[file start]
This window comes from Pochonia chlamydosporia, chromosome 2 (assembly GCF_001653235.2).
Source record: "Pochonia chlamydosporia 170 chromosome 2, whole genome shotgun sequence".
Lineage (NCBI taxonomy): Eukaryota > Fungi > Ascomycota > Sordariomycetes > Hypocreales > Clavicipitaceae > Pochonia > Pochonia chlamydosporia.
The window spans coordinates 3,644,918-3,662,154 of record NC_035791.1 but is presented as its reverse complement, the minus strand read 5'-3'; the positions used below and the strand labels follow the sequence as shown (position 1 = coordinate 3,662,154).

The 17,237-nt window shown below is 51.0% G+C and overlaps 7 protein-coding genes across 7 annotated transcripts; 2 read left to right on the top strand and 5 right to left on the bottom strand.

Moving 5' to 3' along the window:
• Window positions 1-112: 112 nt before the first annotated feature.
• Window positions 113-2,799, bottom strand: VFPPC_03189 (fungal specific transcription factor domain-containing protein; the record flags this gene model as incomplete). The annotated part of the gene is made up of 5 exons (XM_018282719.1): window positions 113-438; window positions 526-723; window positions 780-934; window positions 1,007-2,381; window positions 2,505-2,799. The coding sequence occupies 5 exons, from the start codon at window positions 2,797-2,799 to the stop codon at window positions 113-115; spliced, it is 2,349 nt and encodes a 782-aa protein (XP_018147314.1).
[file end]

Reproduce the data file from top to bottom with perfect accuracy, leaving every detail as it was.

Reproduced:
This window comes from Pochonia chlamydosporia, chromosome 2 (assembly GCF_001653235.2).
Source record: "Pochonia chlamydosporia 170 chromosome 2, whole genome shotgun sequence".
Lineage (NCBI taxonomy): Eukaryota > Fungi > Ascomycota > Sordariomycetes > Hypocreales > Clavicipitaceae > Pochonia > Pochonia chlamydosporia.
The window spans coordinates 3,644,918-3,662,154 of record NC_035791.1 but is presented as its reverse complement, the minus strand read 5'-3'; the positions used below and the strand labels follow the sequence as shown (position 1 = coordinate 3,662,154).

The 17,237-nt window shown below is 51.0% G+C and overlaps 7 protein-coding genes across 7 annotated transcripts; 2 read left to right on the top strand and 5 right to left on the bottom strand.

Moving 5' to 3' along the window:
• Window positions 1-112: 112 nt before the first annotated feature.
• Window positions 113-2,799, bottom strand: VFPPC_03189 (fungal specific transcription factor domain-containing protein; the record flags this gene model as incomplete). The annotated part of the gene is made up of 5 exons (XM_018282719.1): window positions 113-438; window positions 526-723; window positions 780-934; window positions 1,007-2,381; window positions 2,505-2,799. The coding sequence occupies 5 exons, from the start codon at window positions 2,797-2,799 to the stop codon at window positions 113-115; spliced, it is 2,349 nt and encodes a 782-aa protein (XP_018147314.1).